Interactive Effects of Elevated CO2 and Ozone on Three Deciduous Tree Species: Black cherry, green ash, and yellow-poplar seedlings grown for 10 weeks at twice-ambient atmospheric CO2 concentrations exhibited significantly greater rates of photosynthesis than seedlings grown at ambient CO2 concentrations.  When exposed simultaneously to twice-ambient atmospheric CO2 and ozone concentrations, atmospheric CO2 enrichment tended to ameliorate the negative effects of ozone on this parameter and the CO2-induced increases in photosynthesis were nearly always greater than those exhibited under conditions of elevated CO2 alone.  Similarly, elevated CO2 increased total biomass in all three seedlings, and seedling biomass values attained in the treatment combination of elevated CO2 and elevated ozone were similar to those observed for seedlings grown in elevated CO2 alone.  Thus, it is likely that seedlings of these three deciduous tree species will not suffer the detrimental effects of ozone-induced growth reductions if the CO2 content of the air continues to increase in the future.

Interactive Effects of Elevated CO2, Ozone, and Leaf Rust Infection on Productivity in Wheat: Healthy and infected (inoculated with rust-causing fungal spores) wheat plants were grown to maturity in controlled environmental chambers receiving various concentrations of atmospheric CO2 and ozone.  Although pathogenic infection and elevated ozone typically reduced photosynthesis and yield, the greatest CO2-induced increases in these parameters generally occurred in infected plants exposed to high ozone concentrations.  Thus, elevated CO2 tended to ameliorate the detrimental effects of pathogenic infection and elevated ozone on photosynthesis and yield in this important grain-producing crop.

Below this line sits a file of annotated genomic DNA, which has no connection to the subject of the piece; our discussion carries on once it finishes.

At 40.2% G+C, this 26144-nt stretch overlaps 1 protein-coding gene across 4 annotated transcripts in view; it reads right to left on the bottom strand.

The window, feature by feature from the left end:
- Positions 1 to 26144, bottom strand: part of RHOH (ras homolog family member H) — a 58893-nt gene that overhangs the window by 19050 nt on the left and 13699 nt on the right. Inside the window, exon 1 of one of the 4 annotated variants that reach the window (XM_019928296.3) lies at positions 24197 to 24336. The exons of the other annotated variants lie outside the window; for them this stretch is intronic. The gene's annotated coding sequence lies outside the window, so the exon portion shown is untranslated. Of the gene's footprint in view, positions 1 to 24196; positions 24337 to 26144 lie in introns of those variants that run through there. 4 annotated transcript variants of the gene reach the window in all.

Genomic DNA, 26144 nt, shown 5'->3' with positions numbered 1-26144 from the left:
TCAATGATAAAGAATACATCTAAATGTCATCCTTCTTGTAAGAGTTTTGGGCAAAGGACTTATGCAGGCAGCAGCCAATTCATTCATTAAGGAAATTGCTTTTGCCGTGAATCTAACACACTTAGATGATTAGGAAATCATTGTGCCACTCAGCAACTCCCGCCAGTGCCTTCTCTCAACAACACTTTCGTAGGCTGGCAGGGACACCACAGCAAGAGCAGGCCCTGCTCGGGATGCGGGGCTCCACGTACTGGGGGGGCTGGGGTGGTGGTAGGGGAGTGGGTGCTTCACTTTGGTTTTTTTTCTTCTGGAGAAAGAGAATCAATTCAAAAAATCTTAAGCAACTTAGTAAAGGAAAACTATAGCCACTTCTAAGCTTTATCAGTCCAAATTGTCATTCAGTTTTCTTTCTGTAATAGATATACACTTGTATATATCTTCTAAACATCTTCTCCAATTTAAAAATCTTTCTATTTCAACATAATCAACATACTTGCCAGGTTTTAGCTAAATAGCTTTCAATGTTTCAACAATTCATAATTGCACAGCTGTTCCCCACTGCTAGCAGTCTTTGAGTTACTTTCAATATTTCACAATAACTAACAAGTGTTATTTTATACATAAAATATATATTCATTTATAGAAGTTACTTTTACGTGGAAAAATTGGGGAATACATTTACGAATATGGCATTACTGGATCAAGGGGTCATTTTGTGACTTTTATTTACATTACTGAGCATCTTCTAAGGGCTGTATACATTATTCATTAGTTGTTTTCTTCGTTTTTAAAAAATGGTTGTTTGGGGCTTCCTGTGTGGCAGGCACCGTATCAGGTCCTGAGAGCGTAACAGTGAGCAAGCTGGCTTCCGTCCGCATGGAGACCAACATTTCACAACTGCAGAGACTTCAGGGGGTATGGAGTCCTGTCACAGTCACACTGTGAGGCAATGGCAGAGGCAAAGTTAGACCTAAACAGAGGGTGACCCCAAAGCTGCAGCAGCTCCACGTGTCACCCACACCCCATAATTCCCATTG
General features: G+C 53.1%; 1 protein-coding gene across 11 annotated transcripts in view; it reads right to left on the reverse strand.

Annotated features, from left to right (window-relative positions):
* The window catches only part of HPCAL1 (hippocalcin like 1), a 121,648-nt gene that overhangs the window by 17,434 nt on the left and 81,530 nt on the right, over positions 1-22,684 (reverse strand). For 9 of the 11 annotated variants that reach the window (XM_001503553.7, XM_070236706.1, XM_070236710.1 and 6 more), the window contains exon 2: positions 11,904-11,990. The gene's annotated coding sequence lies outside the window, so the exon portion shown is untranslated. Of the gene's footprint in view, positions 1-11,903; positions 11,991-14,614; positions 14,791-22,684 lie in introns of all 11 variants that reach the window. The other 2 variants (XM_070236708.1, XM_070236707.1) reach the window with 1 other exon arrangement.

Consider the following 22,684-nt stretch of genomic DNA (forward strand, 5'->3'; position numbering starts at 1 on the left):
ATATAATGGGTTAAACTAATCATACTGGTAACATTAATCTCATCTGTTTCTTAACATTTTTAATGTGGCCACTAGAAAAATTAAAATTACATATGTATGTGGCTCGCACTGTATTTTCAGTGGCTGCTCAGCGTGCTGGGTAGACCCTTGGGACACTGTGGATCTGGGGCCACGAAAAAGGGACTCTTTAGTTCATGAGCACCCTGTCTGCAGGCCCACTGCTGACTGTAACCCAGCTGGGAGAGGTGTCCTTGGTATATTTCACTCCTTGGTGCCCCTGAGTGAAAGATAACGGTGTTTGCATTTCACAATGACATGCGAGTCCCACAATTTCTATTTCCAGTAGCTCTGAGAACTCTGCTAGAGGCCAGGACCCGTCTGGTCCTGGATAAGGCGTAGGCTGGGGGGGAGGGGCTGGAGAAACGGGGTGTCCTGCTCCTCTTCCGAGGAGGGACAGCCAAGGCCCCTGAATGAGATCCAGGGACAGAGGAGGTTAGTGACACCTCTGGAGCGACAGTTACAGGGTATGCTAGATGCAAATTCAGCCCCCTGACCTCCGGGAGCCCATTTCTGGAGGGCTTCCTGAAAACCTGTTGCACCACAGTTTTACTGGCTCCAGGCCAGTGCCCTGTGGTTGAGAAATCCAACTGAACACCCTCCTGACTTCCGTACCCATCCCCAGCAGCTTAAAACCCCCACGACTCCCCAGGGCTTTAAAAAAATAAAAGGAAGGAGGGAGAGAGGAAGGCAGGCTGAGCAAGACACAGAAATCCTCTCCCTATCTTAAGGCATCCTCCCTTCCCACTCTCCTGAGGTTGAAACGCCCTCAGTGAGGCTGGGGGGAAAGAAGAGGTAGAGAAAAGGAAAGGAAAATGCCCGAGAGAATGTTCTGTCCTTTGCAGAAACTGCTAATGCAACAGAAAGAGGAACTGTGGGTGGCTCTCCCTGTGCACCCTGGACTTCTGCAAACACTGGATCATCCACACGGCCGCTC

Effects of Elevated CO2 and Temperature on Ponderosa Pine: Ponderosa pine seedlings grown for six months at an atmospheric CO2 concentration of 1100 ppm displayed 42 and 62% more total biomass than seedlings grown at 350 ppm CO2 at low and high temperature regimes, respectively.  Thus, future increases in the air's CO2 content should significantly stimulate biomass production in ponderosa pine seedlings, and this stimulation will likely be greater at higher, rather than lower, air temperatures.  Consequently, it is unlikely that this coniferous --or any tree-- species will have to migrate towards the poles to cooler climates if air temperatures rise, for nearly all of earth's vegetation will grow better at warmer temperatures due to an upward shift in their optimal growth temperature brought about by elevated CO2 concentrations.

Photosynthetic and Growth Responses of Aspen Clones to Elevated Soil Temperature and Nutrient Availability: Aspen (Populus tremuloides) cuttings grown for 98 days at various combinations of soil temperature and soil nitrogen availability exhibited greater photosynthetic rates, biomass production, and root turn-over rates when subjected to high, rather than low, soil temperature, regardless of soil nitrogen content.  Consequently, even without an increase in the air's CO2 concentration, carbon sequestration should substantially increase in this species and in forest soils beneath their stands if the climate continues to warm in the future.  And if the CO2 content of the air continues to rise, the carbon sequestration prowess associated with this species will become even greater.

Learning from Ants: n a massive study conducted in North, Central and South America, it was found that ground ant abundance is positively correlated with site net primary productivity, which is invariably enhanced by atmospheric CO2 enrichment.